The other night at dinner I was talking with the Teleodaughter about Kung Fu actor, David Carradine, and the rumors surrounding his recent death. I mentioned another celebrity who was reputed to have met the same fate and the Teleodaughter admitted that she had no idea who cartoonist Vaughn Bodé was, nor did she know his character, Cheech Wizard (examples). This fascinates me since Bodé, at the time of his death in 1975, was immensely popular and he remains one of the three or four most influential comic artists of the last fifty years. Ask any artist to draw something in the style of the 1970s -- or ask a graffiti artist simply to draw anything -- and they will immediately channel Bodé although many of them might not know who he was. In death, Bodé achieved an odd sort of identity-free immortality. He dissolved into his decade and has become its graphic arts avatar. It's not altogether unlike the Buddhist concept of Nirvana. Bodé, who was interested in alternate spirituality, might have liked the idea, although it would not have entirely made up for finding himself so suddenly and embarrassingly dead.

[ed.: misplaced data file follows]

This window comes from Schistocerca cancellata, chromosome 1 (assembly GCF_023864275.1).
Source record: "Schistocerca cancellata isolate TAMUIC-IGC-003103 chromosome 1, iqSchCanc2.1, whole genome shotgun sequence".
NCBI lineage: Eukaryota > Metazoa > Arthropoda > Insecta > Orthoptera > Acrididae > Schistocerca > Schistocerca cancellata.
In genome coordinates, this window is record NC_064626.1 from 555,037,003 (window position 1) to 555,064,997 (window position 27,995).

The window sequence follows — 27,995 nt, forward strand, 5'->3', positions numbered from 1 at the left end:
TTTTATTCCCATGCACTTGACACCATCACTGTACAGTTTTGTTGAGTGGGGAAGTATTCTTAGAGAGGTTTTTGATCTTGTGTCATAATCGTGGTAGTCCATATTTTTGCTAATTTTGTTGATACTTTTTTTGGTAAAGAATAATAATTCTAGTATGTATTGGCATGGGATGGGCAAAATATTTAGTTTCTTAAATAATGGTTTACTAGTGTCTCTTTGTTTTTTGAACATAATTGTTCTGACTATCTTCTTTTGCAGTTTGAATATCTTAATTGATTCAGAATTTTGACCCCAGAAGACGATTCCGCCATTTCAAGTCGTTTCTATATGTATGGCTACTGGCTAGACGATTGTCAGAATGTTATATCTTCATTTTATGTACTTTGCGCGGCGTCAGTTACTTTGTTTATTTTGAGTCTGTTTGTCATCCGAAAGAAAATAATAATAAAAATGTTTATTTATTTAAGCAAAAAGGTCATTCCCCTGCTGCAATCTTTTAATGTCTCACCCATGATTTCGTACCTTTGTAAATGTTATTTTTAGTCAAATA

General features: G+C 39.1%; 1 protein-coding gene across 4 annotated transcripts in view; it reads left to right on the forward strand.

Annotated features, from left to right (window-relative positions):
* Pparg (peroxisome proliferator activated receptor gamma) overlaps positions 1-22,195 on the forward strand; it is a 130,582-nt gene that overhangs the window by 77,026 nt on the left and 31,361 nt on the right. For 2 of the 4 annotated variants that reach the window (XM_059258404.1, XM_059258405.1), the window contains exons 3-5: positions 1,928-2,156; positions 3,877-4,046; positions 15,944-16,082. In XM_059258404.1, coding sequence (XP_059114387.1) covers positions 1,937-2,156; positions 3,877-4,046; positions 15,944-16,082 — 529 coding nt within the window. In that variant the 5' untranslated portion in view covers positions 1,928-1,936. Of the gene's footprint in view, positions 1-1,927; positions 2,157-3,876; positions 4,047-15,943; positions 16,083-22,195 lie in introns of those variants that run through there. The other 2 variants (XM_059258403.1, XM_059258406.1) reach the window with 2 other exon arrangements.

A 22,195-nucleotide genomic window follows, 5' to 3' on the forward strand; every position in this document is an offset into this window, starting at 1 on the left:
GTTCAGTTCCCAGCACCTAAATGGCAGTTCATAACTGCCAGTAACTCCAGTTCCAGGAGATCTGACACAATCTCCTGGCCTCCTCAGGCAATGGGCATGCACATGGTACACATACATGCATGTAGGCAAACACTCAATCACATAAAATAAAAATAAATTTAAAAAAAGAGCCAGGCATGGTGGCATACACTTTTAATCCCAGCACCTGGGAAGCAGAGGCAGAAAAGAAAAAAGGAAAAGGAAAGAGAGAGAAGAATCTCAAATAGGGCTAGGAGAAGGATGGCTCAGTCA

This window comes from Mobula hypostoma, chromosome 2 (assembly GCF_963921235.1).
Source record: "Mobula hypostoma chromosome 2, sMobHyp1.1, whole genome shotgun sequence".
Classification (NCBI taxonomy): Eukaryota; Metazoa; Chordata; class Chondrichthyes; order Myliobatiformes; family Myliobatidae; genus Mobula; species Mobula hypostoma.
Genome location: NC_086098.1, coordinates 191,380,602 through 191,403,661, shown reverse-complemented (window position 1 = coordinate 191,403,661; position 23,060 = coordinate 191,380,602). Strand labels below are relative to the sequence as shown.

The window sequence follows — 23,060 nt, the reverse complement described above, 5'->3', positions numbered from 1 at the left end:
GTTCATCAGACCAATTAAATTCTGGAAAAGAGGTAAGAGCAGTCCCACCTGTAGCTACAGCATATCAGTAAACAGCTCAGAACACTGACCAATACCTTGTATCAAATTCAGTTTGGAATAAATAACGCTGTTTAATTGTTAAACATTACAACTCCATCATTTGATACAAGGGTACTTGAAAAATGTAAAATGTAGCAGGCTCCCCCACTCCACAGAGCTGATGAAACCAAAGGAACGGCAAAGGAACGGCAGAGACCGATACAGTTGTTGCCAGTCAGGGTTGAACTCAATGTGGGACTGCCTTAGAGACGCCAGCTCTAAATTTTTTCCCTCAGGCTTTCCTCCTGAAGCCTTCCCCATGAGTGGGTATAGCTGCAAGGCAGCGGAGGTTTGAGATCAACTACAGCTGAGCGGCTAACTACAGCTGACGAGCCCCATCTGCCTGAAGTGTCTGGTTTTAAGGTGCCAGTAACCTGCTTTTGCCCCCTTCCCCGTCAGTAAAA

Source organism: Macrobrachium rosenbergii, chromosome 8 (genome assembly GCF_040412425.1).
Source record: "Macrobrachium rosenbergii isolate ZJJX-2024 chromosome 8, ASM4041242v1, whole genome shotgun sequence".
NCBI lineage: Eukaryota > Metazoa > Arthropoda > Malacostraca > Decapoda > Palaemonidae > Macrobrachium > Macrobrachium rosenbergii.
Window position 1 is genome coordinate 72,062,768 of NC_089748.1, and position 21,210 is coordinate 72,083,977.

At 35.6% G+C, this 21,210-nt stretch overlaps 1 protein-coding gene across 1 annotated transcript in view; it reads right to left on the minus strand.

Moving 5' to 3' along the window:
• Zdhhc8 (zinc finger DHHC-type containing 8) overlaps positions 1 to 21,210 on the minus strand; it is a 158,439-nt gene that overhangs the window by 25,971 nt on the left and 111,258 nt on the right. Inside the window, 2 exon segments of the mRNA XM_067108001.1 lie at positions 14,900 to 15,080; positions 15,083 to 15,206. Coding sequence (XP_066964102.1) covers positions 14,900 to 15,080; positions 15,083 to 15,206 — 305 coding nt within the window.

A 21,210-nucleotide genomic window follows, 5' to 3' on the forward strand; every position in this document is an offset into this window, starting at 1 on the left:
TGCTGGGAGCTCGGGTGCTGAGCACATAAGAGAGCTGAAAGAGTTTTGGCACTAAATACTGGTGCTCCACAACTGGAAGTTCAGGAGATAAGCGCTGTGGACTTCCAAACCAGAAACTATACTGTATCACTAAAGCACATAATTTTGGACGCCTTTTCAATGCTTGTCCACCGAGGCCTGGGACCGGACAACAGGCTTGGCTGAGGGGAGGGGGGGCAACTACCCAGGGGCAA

David Carradine's signature TV show, Kung Fu, was ending its very successful four-year run at the time of Bodé's death. Carradine also made a contribution to the zeitgeist of the decade but, unlike Bodé, he stayed around to give an identity to the phenomenon. He had a presentable career since then -- he wasn't one of those actors who makes a career of signing photos taken forty years ago at media conventions -- but his early 1970s TV work defined him. His hardcore fans may prefer to remember his character, Frankenstein, from Death Race 2000 (also 1975) but for most people he was always "that guy who starred in Kung Fu in the '70s, only now he is doing ads for Yellowbook".